Michael Sam made history Saturday, becoming the NFL's first openly gay player. (David Eulitt/Kansas City Star/MCT via Getty Images)
The biggest storyline entering Day 3 of the 2014 NFL draft was far and away Michael Sam's future. Would the NFL's first openly gay prospect hear his name called or would he enter the ranks of the undrafted?
The St. Louis Rams ended the suspense in the seventh round, selecting Sam at pick No. 249. There were 256 total draft choices made this year.
"There's going to be a little extra attention for a couple days, but Michael's the co-SEC Defensive Player of the Year," Rams head coach Jeff Fisher told the NFL Network's Rich Eisen during an interview moments after the pick was announced. "We're looking forward to this opportunity. We have a very mature team; we're not going to let any distractions affect this football team."
On Feb. 9, Sam announced he was gay. "I'm Michael Sam. I'm a football player and I'm gay," he told The New York Times.
Multiple sources told Sports Illustrated he came out to his Missouri teammates just prior to the 2013 season. Sources also told SI that Sam strongly considered making an announcement late last summer and was willing to play his senior season as an openly homosexual athlete. (He decided against it at the last minute.)
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At the scouting combine in February, Sam said he wanted the attention focused on his football abilities, not his sexual orientation. "I just wish you guys would just see me as Michael Sam the football player," he said, "instead of Michael Sam the gay football player.''
As Don Banks wrote from Indianapolis, Sam's sexuality represents a new threshold for the league, but it won't be a seismic change.
"I think it's widely known that every locker room has a number of gay individuals,'' Falcons GM Thomas Dimitroff said. "Quite honestly, it speaks to the evolution of acceptance in our society. I really believe the NFL is quite evolved. It continues to be very progressive and out on the front end of the curve in many ways, as far as sport and as far as approaches. Our commissioner [Roger Goodell] is out in front of that. We take his lead. This league has been a really good league as far as being open about the next wave, the next generation, whether it's technology or whether it's acceptance."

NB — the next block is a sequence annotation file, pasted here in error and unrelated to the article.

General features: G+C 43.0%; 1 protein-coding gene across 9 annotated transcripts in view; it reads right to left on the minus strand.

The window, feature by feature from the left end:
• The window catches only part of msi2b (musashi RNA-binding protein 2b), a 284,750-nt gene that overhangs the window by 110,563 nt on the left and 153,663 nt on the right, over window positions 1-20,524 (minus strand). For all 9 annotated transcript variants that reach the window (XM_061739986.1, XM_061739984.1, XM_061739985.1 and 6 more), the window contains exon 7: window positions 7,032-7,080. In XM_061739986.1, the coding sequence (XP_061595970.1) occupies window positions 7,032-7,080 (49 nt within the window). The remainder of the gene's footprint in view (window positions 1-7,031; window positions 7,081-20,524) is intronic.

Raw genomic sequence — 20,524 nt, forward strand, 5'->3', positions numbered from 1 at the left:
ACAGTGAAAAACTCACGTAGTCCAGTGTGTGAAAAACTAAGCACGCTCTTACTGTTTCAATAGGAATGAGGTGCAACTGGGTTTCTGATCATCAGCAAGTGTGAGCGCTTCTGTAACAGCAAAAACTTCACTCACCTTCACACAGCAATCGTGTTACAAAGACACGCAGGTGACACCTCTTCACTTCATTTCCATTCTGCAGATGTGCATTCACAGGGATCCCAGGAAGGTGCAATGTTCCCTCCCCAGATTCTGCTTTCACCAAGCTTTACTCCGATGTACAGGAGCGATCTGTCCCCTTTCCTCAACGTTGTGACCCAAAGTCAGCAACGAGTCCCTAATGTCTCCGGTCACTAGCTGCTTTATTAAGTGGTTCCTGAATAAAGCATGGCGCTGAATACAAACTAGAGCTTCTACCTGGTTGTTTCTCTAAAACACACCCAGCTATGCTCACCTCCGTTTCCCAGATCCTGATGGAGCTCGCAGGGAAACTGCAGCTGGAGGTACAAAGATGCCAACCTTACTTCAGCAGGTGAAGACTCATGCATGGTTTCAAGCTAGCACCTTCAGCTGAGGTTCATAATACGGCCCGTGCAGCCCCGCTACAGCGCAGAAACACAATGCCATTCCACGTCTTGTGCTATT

Now that Sam has broken down one barrier, he faces a new challenge: making the Rams roster. That task certainly will not be an easy one as he landed among one of the deepest and most talented defensive front sevens in the league -- made even more so by a Round 1 selection of Pittsburgh DT Aaron Donald. St. Louis has Robert Quinn and Chris Long starting on the edges; William Hayes (five sacks last season) and Eugene Sims (two) also return to add depth at the defensive end spots, which is where Sam played at Missouri and presumably where the Rams will test him out during training camp.
Part of why the 6-foot-2, 261-pound Sam was considered a Day 3 prospect in the first place was that he landed between the prototype for DEs and outside linebackers, and he actually appeared to be a better fit for a 3-4 defense. Sam struggled through a poor combine showing, too: 4.9-second 40, 17 bench-press reps and disappointing times in multiple other drills.
His production at the college level pushed back against those numbers to keep Sam on the board as a viable draft prospect.
"I don't have any concerns whatsoever," Fisher said. "We drafted a good football player."